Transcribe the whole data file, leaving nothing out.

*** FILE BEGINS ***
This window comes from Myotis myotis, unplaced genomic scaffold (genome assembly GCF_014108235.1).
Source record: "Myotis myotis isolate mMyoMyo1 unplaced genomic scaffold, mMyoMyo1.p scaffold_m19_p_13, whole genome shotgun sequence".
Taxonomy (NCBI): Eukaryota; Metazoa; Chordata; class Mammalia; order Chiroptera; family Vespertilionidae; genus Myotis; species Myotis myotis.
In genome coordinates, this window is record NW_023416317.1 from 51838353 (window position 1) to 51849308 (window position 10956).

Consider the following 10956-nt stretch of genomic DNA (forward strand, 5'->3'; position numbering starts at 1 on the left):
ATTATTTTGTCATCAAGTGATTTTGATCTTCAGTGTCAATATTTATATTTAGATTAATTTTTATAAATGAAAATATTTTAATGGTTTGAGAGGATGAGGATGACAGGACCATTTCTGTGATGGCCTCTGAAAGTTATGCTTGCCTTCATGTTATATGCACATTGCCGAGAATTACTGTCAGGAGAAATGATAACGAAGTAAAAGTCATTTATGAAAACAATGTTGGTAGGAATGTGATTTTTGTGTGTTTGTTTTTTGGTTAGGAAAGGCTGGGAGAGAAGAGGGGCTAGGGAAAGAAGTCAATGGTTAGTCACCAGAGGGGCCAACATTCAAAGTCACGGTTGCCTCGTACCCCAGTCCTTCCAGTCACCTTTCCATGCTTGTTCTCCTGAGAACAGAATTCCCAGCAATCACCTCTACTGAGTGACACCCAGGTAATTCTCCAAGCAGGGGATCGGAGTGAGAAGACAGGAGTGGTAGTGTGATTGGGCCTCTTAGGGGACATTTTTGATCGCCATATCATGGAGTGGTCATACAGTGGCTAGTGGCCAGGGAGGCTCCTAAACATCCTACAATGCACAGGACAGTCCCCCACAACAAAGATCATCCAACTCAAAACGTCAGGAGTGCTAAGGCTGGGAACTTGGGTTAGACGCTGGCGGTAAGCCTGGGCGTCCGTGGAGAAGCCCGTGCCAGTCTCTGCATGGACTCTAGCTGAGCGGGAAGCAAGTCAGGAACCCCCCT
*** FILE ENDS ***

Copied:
This window comes from Myotis myotis, unplaced genomic scaffold (genome assembly GCF_014108235.1).
Source record: "Myotis myotis isolate mMyoMyo1 unplaced genomic scaffold, mMyoMyo1.p scaffold_m19_p_13, whole genome shotgun sequence".
Taxonomy (NCBI): Eukaryota; Metazoa; Chordata; class Mammalia; order Chiroptera; family Vespertilionidae; genus Myotis; species Myotis myotis.
In genome coordinates, this window is record NW_023416317.1 from 51838353 (window position 1) to 51849308 (window position 10956).

Consider the following 10956-nt stretch of genomic DNA (forward strand, 5'->3'; position numbering starts at 1 on the left):
ATTATTTTGTCATCAAGTGATTTTGATCTTCAGTGTCAATATTTATATTTAGATTAATTTTTATAAATGAAAATATTTTAATGGTTTGAGAGGATGAGGATGACAGGACCATTTCTGTGATGGCCTCTGAAAGTTATGCTTGCCTTCATGTTATATGCACATTGCCGAGAATTACTGTCAGGAGAAATGATAACGAAGTAAAAGTCATTTATGAAAACAATGTTGGTAGGAATGTGATTTTTGTGTGTTTGTTTTTTGGTTAGGAAAGGCTGGGAGAGAAGAGGGGCTAGGGAAAGAAGTCAATGGTTAGTCACCAGAGGGGCCAACATTCAAAGTCACGGTTGCCTCGTACCCCAGTCCTTCCAGTCACCTTTCCATGCTTGTTCTCCTGAGAACAGAATTCCCAGCAATCACCTCTACTGAGTGACACCCAGGTAATTCTCCAAGCAGGGGATCGGAGTGAGAAGACAGGAGTGGTAGTGTGATTGGGCCTCTTAGGGGACATTTTTGATCGCCATATCATGGAGTGGTCATACAGTGGCTAGTGGCCAGGGAGGCTCCTAAACATCCTACAATGCACAGGACAGTCCCCCACAACAAAGATCATCCAACTCAAAACGTCAGGAGTGCTAAGGCTGGGAACTTGGGTTAGACGCTGGCGGTAAGCCTGGGCGTCCGTGGAGAAGCCCGTGCCAGTCTCTGCATGGACTCTAGCTGAGCGGGAAGCAAGTCAGGAACCCCCCT